Scientists have discovered evidence of a massive cloud in space clustered between two galaxies. The cloud - which is made up of hot, glowing, and charged gases — has stayed unchanged for hundreds of millions of years.
The cloud may have been ejected out of one of the cluster's galaxies, according to scientists. The fact that the cloud has remained intact rather than dissolving over the years has surprised observers.
This information could help scientists better comprehend galaxy clusters and their properties.
Experts published their study titled "An H α/X-Ray orphan cloud as a signpost of intracluster medium clumping" at the Monthly Notices of the Royal Astronomical Society.
No-Man's Land For Galaxies
Ming Sun, a physicist at the University of Alabama in Huntsville (UAH), says this is both interesting and surprising. Sun, who headed the team, claimed that the giant cloud in the region is known as "no-man's land" for galaxies. "The cloud is not associated with any galaxy and is in a 'no-galaxy's land," Sun was quoted on the University of Alabama in Huntsville as saying.
The Leo Cluster, often known as the "orphan cloud," was discovered in Abell 1367. A1367, which is 300 million light-years from Earth, is home to 70 galaxies. The cloud was discovered using European Space Agency technologies (ESA). Europe's flagship X-ray telescope is the X-ray Multi-Mirror Mission (XMM-Newton).
Researchers examined the cloud using the European Southern Observatory's Very Large Observatory/Multi-Unit Spectroscopic Explorer (VLT/MUSE) and Subaru, Japan's flagship optical telescope.
Clouds May Separate Through Ram Pressure
"The cloud was discovered in a cluster of galaxies where millions of galaxies are locked together by hot gases with temperatures as high as 100,000,000 degrees Kelvin", Ming Sun said.
When the host galaxy is soaring at 1,000-2,000 kilometers per second through the hot gas in the cluster, the gas in the cloud is expelled by ram pressure.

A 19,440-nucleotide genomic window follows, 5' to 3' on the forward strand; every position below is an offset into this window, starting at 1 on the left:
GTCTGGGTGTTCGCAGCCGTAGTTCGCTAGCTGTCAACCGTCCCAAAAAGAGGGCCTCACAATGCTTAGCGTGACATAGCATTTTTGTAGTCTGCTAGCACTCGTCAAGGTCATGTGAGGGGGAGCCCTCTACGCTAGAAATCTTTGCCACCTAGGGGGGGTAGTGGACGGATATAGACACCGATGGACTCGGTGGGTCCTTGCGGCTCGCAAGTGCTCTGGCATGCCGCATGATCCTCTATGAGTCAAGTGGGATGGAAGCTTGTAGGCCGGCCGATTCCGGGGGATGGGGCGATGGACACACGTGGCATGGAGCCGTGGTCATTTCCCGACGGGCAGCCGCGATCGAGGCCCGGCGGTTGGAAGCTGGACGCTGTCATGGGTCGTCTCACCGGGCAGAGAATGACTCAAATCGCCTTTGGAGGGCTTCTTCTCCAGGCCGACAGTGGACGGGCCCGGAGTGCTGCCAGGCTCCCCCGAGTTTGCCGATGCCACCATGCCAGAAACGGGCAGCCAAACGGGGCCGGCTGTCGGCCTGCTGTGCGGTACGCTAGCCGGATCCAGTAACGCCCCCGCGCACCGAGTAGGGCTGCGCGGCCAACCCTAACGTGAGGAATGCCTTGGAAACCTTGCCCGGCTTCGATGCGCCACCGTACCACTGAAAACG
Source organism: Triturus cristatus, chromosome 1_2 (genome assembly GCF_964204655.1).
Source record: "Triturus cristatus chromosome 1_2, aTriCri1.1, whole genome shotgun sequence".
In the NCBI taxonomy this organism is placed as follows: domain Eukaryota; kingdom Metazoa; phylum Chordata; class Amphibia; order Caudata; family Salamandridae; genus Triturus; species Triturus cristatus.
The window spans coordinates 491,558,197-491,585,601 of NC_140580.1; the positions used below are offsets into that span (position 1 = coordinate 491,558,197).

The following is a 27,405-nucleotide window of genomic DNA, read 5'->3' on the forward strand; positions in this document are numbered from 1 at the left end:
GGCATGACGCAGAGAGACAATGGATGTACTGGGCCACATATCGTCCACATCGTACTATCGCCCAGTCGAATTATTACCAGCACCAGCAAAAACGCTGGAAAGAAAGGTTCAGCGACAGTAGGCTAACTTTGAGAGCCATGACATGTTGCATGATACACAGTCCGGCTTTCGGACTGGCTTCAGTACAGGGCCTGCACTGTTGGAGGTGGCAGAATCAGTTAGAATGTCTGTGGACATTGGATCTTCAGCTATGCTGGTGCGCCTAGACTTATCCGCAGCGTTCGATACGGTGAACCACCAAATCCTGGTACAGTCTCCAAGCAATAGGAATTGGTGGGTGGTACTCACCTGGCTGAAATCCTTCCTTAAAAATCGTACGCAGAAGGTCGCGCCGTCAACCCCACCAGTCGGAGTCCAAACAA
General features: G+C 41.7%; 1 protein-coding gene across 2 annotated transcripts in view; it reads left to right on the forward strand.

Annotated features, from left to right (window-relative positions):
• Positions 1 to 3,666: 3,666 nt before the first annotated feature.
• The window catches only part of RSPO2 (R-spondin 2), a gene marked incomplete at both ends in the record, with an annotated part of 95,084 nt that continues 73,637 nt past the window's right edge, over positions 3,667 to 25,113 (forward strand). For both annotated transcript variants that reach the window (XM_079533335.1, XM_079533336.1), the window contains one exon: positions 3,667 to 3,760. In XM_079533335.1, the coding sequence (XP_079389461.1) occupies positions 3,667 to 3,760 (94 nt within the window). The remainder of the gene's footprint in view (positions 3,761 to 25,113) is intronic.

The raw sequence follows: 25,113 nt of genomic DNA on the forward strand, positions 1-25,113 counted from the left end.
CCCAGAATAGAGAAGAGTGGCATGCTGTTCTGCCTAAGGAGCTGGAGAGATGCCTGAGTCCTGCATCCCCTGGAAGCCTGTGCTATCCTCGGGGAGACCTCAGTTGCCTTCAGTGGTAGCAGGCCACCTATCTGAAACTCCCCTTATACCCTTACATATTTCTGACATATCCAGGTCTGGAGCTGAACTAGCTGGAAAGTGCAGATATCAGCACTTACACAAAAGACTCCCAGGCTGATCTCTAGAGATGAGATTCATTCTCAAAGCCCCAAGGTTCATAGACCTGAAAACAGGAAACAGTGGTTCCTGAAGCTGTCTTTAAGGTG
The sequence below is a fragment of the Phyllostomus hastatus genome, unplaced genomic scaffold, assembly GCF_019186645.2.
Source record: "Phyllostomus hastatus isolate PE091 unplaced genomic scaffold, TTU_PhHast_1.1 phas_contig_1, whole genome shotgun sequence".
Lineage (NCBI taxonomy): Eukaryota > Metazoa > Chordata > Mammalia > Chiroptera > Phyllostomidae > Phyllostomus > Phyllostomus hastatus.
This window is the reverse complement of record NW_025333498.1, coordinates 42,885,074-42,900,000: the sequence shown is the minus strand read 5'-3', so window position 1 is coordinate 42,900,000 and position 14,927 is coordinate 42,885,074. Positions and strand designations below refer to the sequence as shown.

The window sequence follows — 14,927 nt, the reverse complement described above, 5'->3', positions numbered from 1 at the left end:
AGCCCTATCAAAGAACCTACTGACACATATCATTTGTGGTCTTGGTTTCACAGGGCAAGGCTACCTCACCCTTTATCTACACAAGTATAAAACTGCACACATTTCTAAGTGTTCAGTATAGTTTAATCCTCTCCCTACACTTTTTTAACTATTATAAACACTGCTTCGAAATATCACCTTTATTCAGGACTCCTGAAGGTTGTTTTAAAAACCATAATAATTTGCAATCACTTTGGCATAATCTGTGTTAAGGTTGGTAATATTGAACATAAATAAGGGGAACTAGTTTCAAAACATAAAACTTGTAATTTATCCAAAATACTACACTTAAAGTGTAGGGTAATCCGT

The Earth's orbital speed around the Sun, by comparison, is about 30 kilometers per second, or 67,000 miles per hour.
That level of force is most likely what has kept the cloud's temperature constant and ripped it from its galaxy.
Ming Sun explained per Daily Mail that it is similar to when your hair and clothes fly backward when you are running forward against a strong headwind.
The cloud is initially frigid after being detached from the host galaxy and is evaporating in the intracluster host medium, much like ice melting in the summer.
Temperature and Velocity Matters For Clouds
The scientists concluded that the cloud came from a galaxy based on its temperature and velocity. It is unusual for a cloud to last thousands of millions of years without the help of a galaxy. The magnetic field of the cloud, according to scientists, is holding it together.
"This is an exciting and also a surprising discovery. It demonstrates that new surprises are always out there in astronomy, as the oldest of the natural sciences," Ming Sun said per Republic World.
This may help astronomers figure out why some orphan clouds survive after being ejected from a galaxy. Additional research is needed to determine why this cloud and others like it could provide new information about interstellar media, including how turbulent they become and how they transport heat.
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